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Home | Film Review: The Forgotten One (1989)

Film Review: The Forgotten One (1989)


A man moves into a house that is supposedly haunted. Although he is attracted to his pretty next-door neighbor, he finds himself being seduced by the spirit of a woman who had been killed in his house 100 years previously


The Forgotten One truly is forgotten. Despite starring Terry O’Quinn in an early role before Lost, this film has never gained a large following or even been noticed outside of obscurity. In a way, that’s a bit of a surprise considering the amount of spooky scenes in the beginning of the film. But erotic horror movies aren’t in high demand either, and The Forgotten One tries to mix romance and terror in equal measures, often with cheesy results.

O’Quinn’s character, Bob Anderson, is a budding novelist who has purchased a house in a small neighborhood to get some quality writing done on his next novel. He’s also recently lost his wife, and the grieving process hasn’t really finished for him yet. Barbara (Kristy McNichol) lives next door, and she comes over from time to time to sort of tease Bob into thinking she likes him more than she does.
The film starts out dark and heavy right from the get-go, because once Bob gets settled into the house, he finds himself dreaming of times from his past with a woman named Evelyn (Blair Parker); he’s also starting to see dark figures in the house, especially in the basement. These are some of the best scenes in the film; the ghost of Evelyn is frightening because of its menacing presence – her dark hair covers her face and often makes her hard to see, her eyes are nothing more than blank holes in a skeletal face, and her ability to suddenly disappear makes it easy to imagine her coming out of nowhere at opportune times.

The way the film deals with the ghost is creepy, too. Bob, who can’t really let the ghost go even though he’s sufficiently scared out of his mind, follows her into the basement on more than one occasion, where he sees her moaning and crying and scratching at a brick wall. It’s the sort of thing one might imagine in a dark room at night, when everyone has gone to sleep and there’s a small creak from the basement; the ghost of Evelyn in The Forgotten One isn’t something you’d like to see down your cellar steps.

Eventually, Bob comes to accept that Evelyn is trying to tell him something, so he uncovers her skeleton in a locked chest behind the bricks. He buries her with the help of Barbara, and it is here where The Forgotten One begins to lose its hold on the horror atmospherics. Evelyn is able to come back in physical form thanks to Bob setting her free; her love for Bob is reciprocated, because somewhere in Bob’s mind is a memory of a different past, as though Bob has been reincarnated and in a past life he had loved Evelyn.

All of these details are shown in flashback scenes that Bob dreams, and sometimes Barbara leads us through Bob’s ordeal with unnecessary voiceover narratives. Evelyn begins to continue to see Bob during the night, seducing him with her sex while Barbara watches hopelessly as Bob treads in a world between the living and the dead.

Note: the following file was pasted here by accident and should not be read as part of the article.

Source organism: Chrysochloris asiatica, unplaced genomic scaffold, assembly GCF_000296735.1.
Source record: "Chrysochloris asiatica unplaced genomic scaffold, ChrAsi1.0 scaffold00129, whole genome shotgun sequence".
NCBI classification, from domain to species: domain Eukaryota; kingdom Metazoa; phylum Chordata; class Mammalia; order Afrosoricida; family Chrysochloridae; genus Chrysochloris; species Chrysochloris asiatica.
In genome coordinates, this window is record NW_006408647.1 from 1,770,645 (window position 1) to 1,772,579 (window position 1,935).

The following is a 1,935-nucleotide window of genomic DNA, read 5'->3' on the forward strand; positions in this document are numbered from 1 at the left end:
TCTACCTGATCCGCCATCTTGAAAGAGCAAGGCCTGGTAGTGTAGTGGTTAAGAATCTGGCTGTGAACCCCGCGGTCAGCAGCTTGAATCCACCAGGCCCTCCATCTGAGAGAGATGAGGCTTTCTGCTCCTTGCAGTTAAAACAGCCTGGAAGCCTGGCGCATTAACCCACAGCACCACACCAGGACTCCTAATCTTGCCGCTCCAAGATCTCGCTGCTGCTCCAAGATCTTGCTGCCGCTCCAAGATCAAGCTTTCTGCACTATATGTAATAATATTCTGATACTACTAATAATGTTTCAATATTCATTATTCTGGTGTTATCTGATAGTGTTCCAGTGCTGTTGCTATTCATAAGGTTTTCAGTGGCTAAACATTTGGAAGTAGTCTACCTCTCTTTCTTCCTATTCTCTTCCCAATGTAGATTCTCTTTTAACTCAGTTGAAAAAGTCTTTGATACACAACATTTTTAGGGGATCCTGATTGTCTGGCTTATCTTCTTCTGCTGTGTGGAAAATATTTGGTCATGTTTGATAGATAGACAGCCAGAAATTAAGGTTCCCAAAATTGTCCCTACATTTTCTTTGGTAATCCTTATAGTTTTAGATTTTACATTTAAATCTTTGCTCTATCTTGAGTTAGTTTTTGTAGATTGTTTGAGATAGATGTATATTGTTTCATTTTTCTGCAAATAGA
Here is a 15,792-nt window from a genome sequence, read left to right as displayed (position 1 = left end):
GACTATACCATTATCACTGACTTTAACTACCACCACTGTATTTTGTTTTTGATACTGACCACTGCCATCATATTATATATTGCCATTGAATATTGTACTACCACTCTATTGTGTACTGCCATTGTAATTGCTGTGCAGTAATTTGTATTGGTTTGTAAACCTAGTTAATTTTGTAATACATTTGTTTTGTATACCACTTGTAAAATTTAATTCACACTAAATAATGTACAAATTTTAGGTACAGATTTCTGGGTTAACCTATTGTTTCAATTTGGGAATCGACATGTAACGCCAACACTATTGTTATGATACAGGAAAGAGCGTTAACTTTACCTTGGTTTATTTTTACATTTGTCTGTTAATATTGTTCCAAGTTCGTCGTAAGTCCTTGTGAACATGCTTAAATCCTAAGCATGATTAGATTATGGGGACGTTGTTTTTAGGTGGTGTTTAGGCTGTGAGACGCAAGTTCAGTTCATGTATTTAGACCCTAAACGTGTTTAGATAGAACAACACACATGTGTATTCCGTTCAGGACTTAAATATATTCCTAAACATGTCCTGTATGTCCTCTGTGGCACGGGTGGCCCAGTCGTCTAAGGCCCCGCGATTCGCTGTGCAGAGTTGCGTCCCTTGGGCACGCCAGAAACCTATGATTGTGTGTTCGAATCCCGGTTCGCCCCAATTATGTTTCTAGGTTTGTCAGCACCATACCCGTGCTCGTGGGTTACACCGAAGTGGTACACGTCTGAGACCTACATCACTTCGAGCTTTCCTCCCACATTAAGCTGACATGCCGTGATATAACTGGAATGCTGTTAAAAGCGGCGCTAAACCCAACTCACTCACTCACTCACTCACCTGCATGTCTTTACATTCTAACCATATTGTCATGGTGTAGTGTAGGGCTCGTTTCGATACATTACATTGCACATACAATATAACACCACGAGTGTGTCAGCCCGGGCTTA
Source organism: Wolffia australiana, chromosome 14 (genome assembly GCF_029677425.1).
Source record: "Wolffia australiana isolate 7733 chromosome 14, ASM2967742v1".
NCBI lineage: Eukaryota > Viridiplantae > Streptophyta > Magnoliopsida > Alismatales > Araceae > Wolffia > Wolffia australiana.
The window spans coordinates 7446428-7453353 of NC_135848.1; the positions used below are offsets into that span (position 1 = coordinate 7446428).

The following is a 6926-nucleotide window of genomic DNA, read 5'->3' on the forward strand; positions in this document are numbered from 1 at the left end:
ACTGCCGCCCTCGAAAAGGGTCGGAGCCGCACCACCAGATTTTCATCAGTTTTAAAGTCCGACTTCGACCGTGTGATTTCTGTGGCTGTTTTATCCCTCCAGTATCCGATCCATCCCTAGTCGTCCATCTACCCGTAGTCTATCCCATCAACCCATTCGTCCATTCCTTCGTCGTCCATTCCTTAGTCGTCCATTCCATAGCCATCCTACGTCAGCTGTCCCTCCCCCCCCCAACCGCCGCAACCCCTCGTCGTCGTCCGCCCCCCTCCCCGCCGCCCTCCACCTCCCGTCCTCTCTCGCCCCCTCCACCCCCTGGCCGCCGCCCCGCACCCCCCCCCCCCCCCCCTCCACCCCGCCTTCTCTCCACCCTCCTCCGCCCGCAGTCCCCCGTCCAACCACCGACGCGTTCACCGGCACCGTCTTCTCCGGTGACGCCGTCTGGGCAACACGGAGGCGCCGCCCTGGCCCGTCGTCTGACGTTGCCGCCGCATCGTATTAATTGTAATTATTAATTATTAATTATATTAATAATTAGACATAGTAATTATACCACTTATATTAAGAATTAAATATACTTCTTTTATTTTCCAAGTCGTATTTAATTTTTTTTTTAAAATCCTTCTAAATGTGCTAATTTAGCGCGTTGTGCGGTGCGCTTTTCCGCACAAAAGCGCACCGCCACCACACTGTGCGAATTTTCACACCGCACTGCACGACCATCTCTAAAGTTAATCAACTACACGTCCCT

Occasionally, The Forgotten One hits that moment where Evelyn’s obsession begins to feel a little creepy; there’s an atmospheric dread when she waits in his room with her shirt unbuttoned, chillingly asking him if he’ll stay with her forever. But the fact that Evelyn is, in essence, a real person at this point limits the film’s ability to scare, and instead the movie morphs into some sort narrative about an illicit affair.
It’s disappointing that the latter portion of the film can’t sustain what the beginning half has created, because The Forgotten One could have been a very entertaining film about strange love beyond the grave. Yet much of the late scenes in the movie are devoted to Bob first feeling devoid of feeling for Evelyn and then recognizing his past love for her, so much so that the romance overpowers the ghastly nature of it.
The Forgotten One makes for a unbalanced experience; on the one hand, it’s about a spooky woman who comes back from the dead to take with her the man she once loved, but on the other, it tries to represent a touching love that will never die. If one is looking for a romantic story infused with the paranormal, the film’s a little too over-the-top in that regard; if you’re looking for a ghost story, you’ll be underwhelmed.

The Forgotten One (1989)

One comment

  1. Gerald Jennings

    Over the years I’ve had my taste and judgments of various books/movies validated by time: works which were disparaged or given short shrift have come to be recognized as having merit that was not recognized at the time they were released.
    I’m going to go out on the limb and predict that in time THE FORGOTTEN ONE will be recognized for the very fine amalgam it is–a genuinely chilling ghost story (very few of Hollywood’s supernatural movies really give me goose bumps–this one does) and I don’t find it jarring at all when it transmutes into a paranormal love story, evoking the mood of the turn of the century a la SOMEWHERE IN TIME.
    I think this is an excellent, underrated movie, which has at least for the time being been consigned to unwarranted obscurity.


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